I THOUGHT this month I would talk bikes. Because this burst of beautiful spring weather encourages anyone to dust off the old treadly and go for a ride and because I have just been to a bike conference in Melbourne called Bike Futures.
It was two-and-a-half days of being reminded why bikes are so important in the transport mix, and why not enough people choose to commute by bike.
The conference was not attended by lycra-wearing road warriors (unless they were in disguise), but by people determined to make bike commuting and recreational riding a larger share of the transport mix.
So what are the issues? First, in real terms fewer people cycle now than they did 15 years ago. Yes, in WA there has been an increase of 21per cent of people on bikes, but this has not kept up with the population increase of 44 per cent over the same period.
The conference was told the two overwhelming reasons people say in interviews they do not commute by bike are “I can’t be bothered” and “I haven’t got time”.
Well, we have to find time to be bothered, as for the first time ever the next generation’s life expectancy is shorter than that of their parents, due to the epidemic of poor lifestyle, now the most serious first world problem (as opposed to the humorous ones currently doing the rounds).
Cycling is one sure-fire way of helping to turn this around, a daily dose of modest exercise provides health benefits the medical industry simply cannot match. In WA for every 220 trips to work by car as the driver there are only 20 corresponding trips by bike. Imagine how much less traffic congestion there would be if some of those commuters chose to cycle? Improving cycling infrastructure is the cheapest and best way to address congestion on the roads, far better by orders of magnitude than building bigger and more roads.
Melbourne has got the message: It recently turned Princess Bridge, the entry to the CBD from St Kilda Road, from four lanes for vehicles into two lanes for vehicles and two separated bike lanes. As you can imagine there was a huge amount of pushback from motorists before it went ahead. The outcome? An increase measured in seconds in the rush-hour time taken to drive into the CBD, but a reduction in travel time out of the city measured in minutes. Cyclists and motorists alike are now congratulating Melbourne council for this initiative.
While “I can’t be bothered” and “I haven’t got time” is the response when interviewed there are two more crucial reasons here in WA for poor cycling numbers, that seem on first assessment contradictory: Lack of safety and compulsory helmet laws.
Hop onto the internet and you will find endless sites dedicated to the adverse health effects of compulsory helmets. My personal belief is that for adults, helmets should be a personal decision. Where it is having an large negative effect is with bike hire and share schemes. Travellers do not bring a helmet with them, rendering a severe disincentive to those most likely to use such schemes. It also stops anyone who, on the spur of the moment, might like to give cycling a go.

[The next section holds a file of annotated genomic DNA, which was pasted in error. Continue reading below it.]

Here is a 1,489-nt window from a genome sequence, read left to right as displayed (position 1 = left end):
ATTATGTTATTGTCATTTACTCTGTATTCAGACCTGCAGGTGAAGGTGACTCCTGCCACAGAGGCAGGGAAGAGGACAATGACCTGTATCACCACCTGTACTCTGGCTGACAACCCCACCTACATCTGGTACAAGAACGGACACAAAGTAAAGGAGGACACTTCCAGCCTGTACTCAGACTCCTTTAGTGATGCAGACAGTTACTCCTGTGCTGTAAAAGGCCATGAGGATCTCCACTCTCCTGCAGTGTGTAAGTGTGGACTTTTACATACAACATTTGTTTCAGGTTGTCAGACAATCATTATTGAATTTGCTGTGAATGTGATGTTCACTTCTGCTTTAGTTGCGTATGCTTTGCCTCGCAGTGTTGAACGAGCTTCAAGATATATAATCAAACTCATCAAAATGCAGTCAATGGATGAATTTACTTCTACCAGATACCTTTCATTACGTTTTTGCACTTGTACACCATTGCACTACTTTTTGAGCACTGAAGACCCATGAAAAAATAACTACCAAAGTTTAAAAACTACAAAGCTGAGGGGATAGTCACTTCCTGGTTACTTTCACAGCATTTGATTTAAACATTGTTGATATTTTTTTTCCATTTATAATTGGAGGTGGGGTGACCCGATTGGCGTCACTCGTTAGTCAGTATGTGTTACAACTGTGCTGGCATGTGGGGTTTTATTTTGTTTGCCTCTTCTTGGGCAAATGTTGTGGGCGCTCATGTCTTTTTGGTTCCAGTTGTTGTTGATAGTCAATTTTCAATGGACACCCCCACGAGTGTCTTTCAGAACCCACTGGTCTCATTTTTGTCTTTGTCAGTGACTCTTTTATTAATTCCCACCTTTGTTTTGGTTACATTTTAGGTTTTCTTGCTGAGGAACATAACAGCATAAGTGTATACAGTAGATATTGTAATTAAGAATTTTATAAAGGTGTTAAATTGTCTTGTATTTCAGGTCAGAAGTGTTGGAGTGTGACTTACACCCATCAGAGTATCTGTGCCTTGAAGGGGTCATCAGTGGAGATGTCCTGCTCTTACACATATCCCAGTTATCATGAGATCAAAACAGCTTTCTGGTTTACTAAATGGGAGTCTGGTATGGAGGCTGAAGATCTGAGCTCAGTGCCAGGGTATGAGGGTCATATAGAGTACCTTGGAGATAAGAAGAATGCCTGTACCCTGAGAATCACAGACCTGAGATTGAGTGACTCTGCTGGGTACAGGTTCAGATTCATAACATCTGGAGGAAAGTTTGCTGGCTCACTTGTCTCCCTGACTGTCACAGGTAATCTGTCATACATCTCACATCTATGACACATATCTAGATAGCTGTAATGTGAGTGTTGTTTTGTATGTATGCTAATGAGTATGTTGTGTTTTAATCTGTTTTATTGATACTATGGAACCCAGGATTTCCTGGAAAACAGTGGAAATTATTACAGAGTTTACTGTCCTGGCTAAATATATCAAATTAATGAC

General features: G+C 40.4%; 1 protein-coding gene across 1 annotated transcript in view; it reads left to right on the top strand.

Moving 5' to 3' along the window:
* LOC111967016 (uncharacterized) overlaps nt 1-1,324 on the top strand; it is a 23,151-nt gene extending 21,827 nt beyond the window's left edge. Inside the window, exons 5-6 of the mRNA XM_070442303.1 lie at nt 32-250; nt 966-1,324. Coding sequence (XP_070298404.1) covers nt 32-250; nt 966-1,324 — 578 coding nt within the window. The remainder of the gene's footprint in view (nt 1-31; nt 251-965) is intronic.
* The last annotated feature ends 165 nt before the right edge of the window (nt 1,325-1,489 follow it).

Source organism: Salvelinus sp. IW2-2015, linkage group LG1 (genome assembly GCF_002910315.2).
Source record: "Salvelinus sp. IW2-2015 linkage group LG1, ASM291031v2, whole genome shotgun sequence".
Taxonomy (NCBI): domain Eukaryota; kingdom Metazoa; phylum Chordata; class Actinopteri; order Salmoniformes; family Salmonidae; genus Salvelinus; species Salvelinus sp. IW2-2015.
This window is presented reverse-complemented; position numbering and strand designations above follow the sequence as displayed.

If we continue to be committed as a community to compulsory helmets then designers need to create some cool designs, and maybe a “roll up” one that is easy to carry. One feels such a dork in those angular numbers that look like they were inspired by science fiction movies of the 1980s.
On safety, Melbourne applies the Triple-S principle: increased safety for cyclists through slower speeds and separated bike lanes. It believes 40kph offers the best balance between close to highest vehicle numbers per hour on congested streets and a huge improvement in both accident numbers and severity.
It is also removing car lanes to install Copenhagen-style bike lanes. These are dedicated lanes between the footpath and parked cars. I suspect many accidents and near misses are due to drivers simply not being alert to cyclists and the frequent response of a driver after an accident is “I just didn’t see them”. Having cycling ingrained in our community psyche is a sure-fire way of improving that, maybe increasing the number of cyclists will reduce the accident rate?
Five years ago, a few minutes after fuelling up a Landcruiser I was using for work (that took $140 of diesel) I passed Mercer Cycles near Fremantle Hospital and it had a new 21-speed Malvern Star out the front for $120. A new bike for less than the price of a tank full of fuel—that has to be good value. I still have that bike today.
I urge each and every one of you who does not consider the bike first when going somewhere to dust off the old treadly, pump up the tyres and use it for all your local trips. If you have not got a bike get into a shop or onto the internet and buy one. It will save you money in fuel and parking, it will make you healthier, it will make you a great role model for your children and it will make our city a much better place to live.
by JON STRACHAN